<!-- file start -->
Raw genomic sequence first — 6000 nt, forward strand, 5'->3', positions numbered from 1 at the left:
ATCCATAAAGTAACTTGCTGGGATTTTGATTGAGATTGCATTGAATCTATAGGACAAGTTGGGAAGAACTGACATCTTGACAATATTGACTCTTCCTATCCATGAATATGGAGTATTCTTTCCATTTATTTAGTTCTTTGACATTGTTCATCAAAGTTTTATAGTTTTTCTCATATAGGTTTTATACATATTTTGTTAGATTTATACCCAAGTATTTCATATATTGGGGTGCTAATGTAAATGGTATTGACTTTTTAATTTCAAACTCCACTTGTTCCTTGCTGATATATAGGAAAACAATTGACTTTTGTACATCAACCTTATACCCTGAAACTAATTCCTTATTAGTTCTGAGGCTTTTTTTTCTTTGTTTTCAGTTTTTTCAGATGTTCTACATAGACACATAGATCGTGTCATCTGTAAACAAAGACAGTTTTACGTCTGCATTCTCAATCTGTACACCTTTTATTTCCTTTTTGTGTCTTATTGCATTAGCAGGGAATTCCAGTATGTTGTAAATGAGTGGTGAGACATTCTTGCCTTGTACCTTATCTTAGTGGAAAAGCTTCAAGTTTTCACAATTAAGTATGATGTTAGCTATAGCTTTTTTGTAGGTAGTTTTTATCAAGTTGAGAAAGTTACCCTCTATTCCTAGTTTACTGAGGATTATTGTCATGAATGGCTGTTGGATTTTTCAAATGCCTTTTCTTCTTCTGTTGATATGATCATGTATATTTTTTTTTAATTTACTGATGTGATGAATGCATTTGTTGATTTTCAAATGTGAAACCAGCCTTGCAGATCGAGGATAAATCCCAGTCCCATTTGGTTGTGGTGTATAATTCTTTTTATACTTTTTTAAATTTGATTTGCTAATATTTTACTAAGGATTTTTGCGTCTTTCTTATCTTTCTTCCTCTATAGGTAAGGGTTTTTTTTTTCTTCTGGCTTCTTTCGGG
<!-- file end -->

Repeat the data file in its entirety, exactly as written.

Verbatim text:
Raw genomic sequence first — 6000 nt, forward strand, 5'->3', positions numbered from 1 at the left:
ATCCATAAAGTAACTTGCTGGGATTTTGATTGAGATTGCATTGAATCTATAGGACAAGTTGGGAAGAACTGACATCTTGACAATATTGACTCTTCCTATCCATGAATATGGAGTATTCTTTCCATTTATTTAGTTCTTTGACATTGTTCATCAAAGTTTTATAGTTTTTCTCATATAGGTTTTATACATATTTTGTTAGATTTATACCCAAGTATTTCATATATTGGGGTGCTAATGTAAATGGTATTGACTTTTTAATTTCAAACTCCACTTGTTCCTTGCTGATATATAGGAAAACAATTGACTTTTGTACATCAACCTTATACCCTGAAACTAATTCCTTATTAGTTCTGAGGCTTTTTTTTCTTTGTTTTCAGTTTTTTCAGATGTTCTACATAGACACATAGATCGTGTCATCTGTAAACAAAGACAGTTTTACGTCTGCATTCTCAATCTGTACACCTTTTATTTCCTTTTTGTGTCTTATTGCATTAGCAGGGAATTCCAGTATGTTGTAAATGAGTGGTGAGACATTCTTGCCTTGTACCTTATCTTAGTGGAAAAGCTTCAAGTTTTCACAATTAAGTATGATGTTAGCTATAGCTTTTTTGTAGGTAGTTTTTATCAAGTTGAGAAAGTTACCCTCTATTCCTAGTTTACTGAGGATTATTGTCATGAATGGCTGTTGGATTTTTCAAATGCCTTTTCTTCTTCTGTTGATATGATCATGTATATTTTTTTTTAATTTACTGATGTGATGAATGCATTTGTTGATTTTCAAATGTGAAACCAGCCTTGCAGATCGAGGATAAATCCCAGTCCCATTTGGTTGTGGTGTATAATTCTTTTTATACTTTTTTAAATTTGATTTGCTAATATTTTACTAAGGATTTTTGCGTCTTTCTTATCTTTCTTCCTCTATAGGTAAGGGTTTTTTTTTTCTTCTGGCTTCTTTCGGG